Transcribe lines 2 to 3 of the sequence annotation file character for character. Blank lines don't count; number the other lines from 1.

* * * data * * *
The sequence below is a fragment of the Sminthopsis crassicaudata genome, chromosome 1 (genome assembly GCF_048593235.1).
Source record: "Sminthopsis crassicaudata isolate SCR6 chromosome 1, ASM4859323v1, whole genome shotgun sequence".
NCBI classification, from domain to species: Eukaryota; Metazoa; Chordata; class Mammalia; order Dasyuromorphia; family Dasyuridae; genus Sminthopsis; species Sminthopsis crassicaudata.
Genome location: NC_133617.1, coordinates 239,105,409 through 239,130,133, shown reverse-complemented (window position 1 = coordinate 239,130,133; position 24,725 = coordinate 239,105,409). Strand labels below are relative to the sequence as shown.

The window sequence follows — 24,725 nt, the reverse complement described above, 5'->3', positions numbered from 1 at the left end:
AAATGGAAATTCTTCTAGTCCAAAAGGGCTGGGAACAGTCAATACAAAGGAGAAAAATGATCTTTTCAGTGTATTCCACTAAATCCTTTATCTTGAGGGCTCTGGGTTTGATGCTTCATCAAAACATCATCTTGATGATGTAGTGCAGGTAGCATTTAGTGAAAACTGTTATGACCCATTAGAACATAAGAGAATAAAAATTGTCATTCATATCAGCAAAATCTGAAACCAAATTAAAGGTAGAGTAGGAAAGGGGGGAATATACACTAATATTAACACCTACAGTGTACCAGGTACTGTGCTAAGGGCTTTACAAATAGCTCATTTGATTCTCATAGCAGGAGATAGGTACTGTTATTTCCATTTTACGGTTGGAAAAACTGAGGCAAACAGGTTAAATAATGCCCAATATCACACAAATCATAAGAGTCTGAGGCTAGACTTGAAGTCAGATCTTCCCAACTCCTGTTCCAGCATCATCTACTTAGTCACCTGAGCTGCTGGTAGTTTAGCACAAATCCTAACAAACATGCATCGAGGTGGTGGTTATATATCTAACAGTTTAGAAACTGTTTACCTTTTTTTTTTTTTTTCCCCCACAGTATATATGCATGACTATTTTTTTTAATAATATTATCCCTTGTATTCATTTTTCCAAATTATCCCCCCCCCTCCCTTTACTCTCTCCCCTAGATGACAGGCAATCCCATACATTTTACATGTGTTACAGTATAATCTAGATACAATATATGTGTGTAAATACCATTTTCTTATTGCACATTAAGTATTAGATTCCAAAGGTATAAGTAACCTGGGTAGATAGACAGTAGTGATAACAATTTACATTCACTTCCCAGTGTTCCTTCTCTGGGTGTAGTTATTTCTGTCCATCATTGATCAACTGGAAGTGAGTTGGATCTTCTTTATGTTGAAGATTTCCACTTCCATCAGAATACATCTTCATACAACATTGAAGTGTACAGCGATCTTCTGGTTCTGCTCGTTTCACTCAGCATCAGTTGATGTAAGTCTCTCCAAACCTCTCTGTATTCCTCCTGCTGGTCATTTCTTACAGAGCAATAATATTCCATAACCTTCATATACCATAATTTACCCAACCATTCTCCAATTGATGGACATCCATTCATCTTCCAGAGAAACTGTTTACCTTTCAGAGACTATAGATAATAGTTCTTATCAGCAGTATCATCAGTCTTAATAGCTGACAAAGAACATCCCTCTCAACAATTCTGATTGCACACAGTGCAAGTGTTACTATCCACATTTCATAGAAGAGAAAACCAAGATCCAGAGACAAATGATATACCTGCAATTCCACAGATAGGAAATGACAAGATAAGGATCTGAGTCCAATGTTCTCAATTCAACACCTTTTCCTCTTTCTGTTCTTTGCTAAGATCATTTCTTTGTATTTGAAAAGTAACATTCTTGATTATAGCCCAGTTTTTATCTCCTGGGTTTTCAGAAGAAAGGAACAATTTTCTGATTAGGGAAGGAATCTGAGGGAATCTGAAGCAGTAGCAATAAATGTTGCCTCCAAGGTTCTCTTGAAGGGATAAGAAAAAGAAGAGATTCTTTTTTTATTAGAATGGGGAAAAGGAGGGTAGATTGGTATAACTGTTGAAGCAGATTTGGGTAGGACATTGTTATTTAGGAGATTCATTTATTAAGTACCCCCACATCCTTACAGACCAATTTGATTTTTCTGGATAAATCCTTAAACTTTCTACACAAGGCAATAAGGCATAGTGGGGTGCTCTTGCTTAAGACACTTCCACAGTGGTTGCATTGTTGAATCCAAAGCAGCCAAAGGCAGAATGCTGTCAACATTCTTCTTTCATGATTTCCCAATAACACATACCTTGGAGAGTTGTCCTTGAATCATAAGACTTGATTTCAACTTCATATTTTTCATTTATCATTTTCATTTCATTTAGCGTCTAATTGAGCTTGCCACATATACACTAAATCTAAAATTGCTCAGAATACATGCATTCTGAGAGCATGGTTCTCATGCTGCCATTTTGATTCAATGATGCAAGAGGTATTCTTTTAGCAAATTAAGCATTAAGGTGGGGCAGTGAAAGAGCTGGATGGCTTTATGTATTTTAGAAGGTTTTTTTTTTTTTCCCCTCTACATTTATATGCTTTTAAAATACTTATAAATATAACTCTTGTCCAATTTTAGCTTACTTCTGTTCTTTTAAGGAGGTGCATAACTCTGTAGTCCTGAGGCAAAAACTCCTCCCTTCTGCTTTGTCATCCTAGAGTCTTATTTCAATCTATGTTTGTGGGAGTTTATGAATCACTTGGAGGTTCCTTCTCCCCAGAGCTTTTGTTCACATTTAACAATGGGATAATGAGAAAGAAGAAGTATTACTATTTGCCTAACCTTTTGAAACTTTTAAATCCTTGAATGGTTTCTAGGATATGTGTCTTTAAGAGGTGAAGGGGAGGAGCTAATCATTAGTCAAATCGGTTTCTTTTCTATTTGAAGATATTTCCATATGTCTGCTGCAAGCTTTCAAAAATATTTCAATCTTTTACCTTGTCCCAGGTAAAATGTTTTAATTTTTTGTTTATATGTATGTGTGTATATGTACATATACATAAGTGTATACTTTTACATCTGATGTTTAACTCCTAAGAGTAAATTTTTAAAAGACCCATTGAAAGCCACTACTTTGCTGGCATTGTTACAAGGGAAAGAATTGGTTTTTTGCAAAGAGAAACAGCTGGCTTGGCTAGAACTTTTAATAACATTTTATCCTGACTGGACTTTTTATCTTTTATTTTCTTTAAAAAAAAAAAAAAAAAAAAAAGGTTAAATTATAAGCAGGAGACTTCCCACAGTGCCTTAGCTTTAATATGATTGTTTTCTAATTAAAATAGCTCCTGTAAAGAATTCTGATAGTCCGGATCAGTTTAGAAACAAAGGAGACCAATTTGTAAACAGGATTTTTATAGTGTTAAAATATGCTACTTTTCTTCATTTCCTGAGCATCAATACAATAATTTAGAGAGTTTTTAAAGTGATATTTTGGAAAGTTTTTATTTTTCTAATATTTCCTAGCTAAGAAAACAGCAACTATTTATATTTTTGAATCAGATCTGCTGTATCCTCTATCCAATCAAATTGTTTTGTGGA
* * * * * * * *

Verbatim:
Source record: "Sminthopsis crassicaudata isolate SCR6 chromosome 1, ASM4859323v1, whole genome shotgun sequence".
NCBI classification, from domain to species: Eukaryota; Metazoa; Chordata; class Mammalia; order Dasyuromorphia; family Dasyuridae; genus Sminthopsis; species Sminthopsis crassicaudata.